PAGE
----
Here are things to know for Tuesday, December 21:

1. First omicron-related death reported in Harris County, Judge Lina Hidalgo says

Harris County Judge Lina Hidalgo announced the county’s first omicron-related death at a press conference on Monday.

It comes hours after she changed the threat level of COVID-19 from yellow to orange.

At a press conference, Hidalgo, alongside other Houston-area union leaders, said the patient was a man in his 50s with underlying health issues.

The man has not been vaccinated, Hidalgo added. The patient was also receiving Regeneron as a treatment for the disease.

Read more.

2. Harris County increases threat level from yellow to orange due to “explosive growth” of omicron variant

Harris County Judge Lina Hidalgo announced on Monday that she would increase the threat level of COVID-19 from yellow to orange due to an increase in cases in the region.

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Hidalgo cites “explosive growth” of the omicron variant throughout Harris County.

“Unfortunately, the omicron variant has come in force in Harris County,” Judge Hidalgo said. “These trends are understandably frustrating, especially as we close out the year with our friends and family. But we can still lessen the strength of this latest wave if we act. As Christmas and New Years approaches, Consider giving yourself and your family the gift of health by getting your booster, getting tested before any gathering of people outside your household, and wearing a mask. This could very well save your life. or that of a loved one.

The orange threat level indicates a significant and “out of control” level of COVID-19 in Harris County, which means there is continued transmission of the virus, according to the county COVID-19 data center.

Read more.

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3. HFD officials report firefighters who do not comply with COVID-19 test or vaccine warrant

Internal email obtained by KPRC 2 Investigates shows that employees of the Houston Fire Department who do not comply with Mayor Sylvester Turner’s executive order to get vaccinated, get an exemption, or test twice a month, will have a note of ‘non-compliance’ put in their files.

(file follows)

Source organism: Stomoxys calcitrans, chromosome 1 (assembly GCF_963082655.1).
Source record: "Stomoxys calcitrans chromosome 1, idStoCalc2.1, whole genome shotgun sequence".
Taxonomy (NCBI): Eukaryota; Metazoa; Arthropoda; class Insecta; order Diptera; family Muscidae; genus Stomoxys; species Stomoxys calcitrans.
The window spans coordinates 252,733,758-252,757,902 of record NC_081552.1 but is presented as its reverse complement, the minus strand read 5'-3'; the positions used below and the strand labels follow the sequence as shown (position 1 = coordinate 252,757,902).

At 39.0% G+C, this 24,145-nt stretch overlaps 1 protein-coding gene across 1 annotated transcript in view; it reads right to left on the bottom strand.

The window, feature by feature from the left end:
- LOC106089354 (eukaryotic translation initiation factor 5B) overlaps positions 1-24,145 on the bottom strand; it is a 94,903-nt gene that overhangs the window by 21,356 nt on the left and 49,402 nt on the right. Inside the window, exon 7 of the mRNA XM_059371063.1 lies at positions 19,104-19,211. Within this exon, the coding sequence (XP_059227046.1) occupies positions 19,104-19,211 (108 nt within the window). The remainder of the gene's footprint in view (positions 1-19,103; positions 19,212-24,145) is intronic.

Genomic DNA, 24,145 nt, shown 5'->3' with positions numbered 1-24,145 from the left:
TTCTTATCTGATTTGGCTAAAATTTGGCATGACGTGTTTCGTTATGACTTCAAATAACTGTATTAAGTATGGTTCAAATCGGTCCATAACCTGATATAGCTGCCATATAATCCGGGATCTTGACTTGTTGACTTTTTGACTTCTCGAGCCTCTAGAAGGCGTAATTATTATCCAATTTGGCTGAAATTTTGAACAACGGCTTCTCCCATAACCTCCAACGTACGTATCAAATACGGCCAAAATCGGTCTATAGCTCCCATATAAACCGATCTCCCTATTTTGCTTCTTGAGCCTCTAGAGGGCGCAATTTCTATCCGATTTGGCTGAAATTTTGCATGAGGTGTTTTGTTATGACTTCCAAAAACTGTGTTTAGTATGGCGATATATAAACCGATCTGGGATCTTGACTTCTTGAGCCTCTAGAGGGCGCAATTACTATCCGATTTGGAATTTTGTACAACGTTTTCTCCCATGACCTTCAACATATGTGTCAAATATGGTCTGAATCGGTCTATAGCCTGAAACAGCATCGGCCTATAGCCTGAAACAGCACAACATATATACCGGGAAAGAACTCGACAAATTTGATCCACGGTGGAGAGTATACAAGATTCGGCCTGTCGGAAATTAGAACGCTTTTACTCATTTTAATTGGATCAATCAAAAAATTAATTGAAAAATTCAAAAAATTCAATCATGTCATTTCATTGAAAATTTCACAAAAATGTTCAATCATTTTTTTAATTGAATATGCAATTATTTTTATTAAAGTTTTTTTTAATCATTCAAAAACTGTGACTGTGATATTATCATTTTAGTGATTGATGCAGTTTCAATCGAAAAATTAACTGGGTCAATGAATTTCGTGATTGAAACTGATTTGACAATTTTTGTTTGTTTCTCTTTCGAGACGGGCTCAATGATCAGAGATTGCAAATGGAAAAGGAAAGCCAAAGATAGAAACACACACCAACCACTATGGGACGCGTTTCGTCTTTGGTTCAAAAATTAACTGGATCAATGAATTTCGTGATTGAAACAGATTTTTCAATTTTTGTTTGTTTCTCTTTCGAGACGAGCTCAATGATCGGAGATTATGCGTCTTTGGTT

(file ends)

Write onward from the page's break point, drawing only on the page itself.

Beyond the scoring, it’s not clear if and when firefighters, who have remained on the front lines of the pandemic, would be disciplined.

HFD chief Sam Pena said on Monday that 60% of HFD staff are in compliance with Decree 71, which was signed in early September.

Untested in court, the mayor’s tenure may or may not conflict with the governor’s decree known as GA 40, signed in October. Governor Abbott’s order prevents any entity in Texas from “receiving receipts for a COVID-19 vaccine.”

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4. Houston-area restaurant temporarily closes due to increase in COVID cases

The interior of the Dandelion Cafe in Bellaire was dark on Monday. The facility’s current plans are for him to stay that way for a week.

Co-owner Sarah Lieberman said the cafe has temporarily closed due to an increase in COVID cases.

“All of our management had tested positive so our options were to cut our hours and work with a small team and then everyone probably gets it anyway, or we close early and try to keep people out of it. ‘get it,’ Lieberman said.

Lieberman said she and about a third of the staff tested positive despite receiving the vaccine.

“We decided it was in the best interests of the staff, our customers and all families to shut down,” she said, noting the decision was voluntary.

Read more.

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5. In Texas Supreme Court case, state argues Dallas-Houston bullet train developer cannot use prominent estate

The Texas Attorney General’s Office has backed a landowner’s case against companies developing a controversial Dallas-Houston bullet train, arguing they can’t force people to sell the plots needed for the train project to great speed.

Weighing in on the matter at the invitation of the Texas Supreme Court, the attorney general’s office offered the latest twist in the nearly decade-long battle on a 240-mile line that connecting Dallas and Houston. While the project garnered support from leaders in urban areas, it met strong resistance from residents of rural counties on its proposed path.

Read more.

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